Book Summary: Just as Fox on the Rhine and Fox at the Front showed readers an alternate Europe in which Hitler had been killed, thereby radically changing the course of World War II, Douglas Niles and Michael Dobson bring us the Battle of Midway with a very different outcome. The Allies are wildly out maneuvered and sent home in disgrace. Back in the States things are looking rather grim as the ultra-secret Manhattan Project runs into snafus that greatly delay the final production of the atomic bomb. President Roosevelt's approval ratings drop dramatically. Congress is desperate and the country cries out for a hero. That hero might just be Douglas MacArthur, who vowed that he would return to his beloved Philippines. He plans to do so with the backing of the entire US Armed Forces. MacArthur's plan of action is simple: take the war back to the Japanese, island by bloody island, until standing on the shores of Japan, he can proclaim victory. And possibly gain the leadership of the United States as well. At the Publisher's request, this title is being sold without Digital Rights Management Software (DRM) applied.
Book Summary: General Douglas MacArthur was highly skilled and world famous as a military commander. Under his leadership after World War II, Japan was rebuilt into a democratic ally. But during the Korean War, in defiance of President Harry S. Truman and the Joint Chiefs of Staff, he pushed for an aggressive confrontation with Communist China—a position intended to provoke a wider war, regardless of the consequences. While MacArthur aspired to stamp out Communism across the globe, Truman was much more concerned with containing the Soviet Union. The infamous clash between them was not only an epic turning point in history, but the ultimate struggle between civil and military power in the United States. While other U.S. generals have challenged presidential authority, no other military leader has ever so brazenly attempted to dictate national policy. In MacArthur’s War, Bevin Alexander details MacArthur’s battles, from the alliances he made with Republican leaders to the threatening ultimatum he delivered to China against orders—the action that led directly to his downfall. INCLUDES PHOTOGRAPHS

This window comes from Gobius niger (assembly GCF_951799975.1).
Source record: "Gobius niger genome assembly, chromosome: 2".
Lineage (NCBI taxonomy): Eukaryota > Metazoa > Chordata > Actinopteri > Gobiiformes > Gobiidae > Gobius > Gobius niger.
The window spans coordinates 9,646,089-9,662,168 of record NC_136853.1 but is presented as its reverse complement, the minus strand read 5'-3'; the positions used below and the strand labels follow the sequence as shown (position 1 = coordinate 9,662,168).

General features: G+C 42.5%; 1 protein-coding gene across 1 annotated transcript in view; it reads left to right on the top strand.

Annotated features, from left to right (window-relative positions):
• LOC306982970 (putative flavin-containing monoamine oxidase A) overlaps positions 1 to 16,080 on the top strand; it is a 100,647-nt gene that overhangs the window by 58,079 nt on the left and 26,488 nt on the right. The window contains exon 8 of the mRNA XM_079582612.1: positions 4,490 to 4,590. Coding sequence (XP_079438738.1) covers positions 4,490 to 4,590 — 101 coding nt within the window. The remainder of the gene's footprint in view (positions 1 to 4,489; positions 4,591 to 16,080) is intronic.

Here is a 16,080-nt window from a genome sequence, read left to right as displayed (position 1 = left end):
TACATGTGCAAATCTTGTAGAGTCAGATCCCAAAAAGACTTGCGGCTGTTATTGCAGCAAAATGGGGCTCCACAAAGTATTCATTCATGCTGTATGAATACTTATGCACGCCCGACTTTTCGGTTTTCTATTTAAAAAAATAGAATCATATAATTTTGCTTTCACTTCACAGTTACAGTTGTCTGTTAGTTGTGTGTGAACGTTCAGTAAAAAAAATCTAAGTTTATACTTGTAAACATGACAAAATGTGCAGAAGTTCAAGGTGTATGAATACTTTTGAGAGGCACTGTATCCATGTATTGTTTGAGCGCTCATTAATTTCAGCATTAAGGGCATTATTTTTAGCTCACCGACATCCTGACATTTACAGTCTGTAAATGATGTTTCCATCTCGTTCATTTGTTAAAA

Book Summary: His book tells not only how victory was gained through a combination of technology, tactics, and army-navy cooperation but also how the New Guinea campaign exemplified the strategic differences that plagued the Pacific War, since many high-ranking officers considered it a diversionary tactic rather than a key offensive.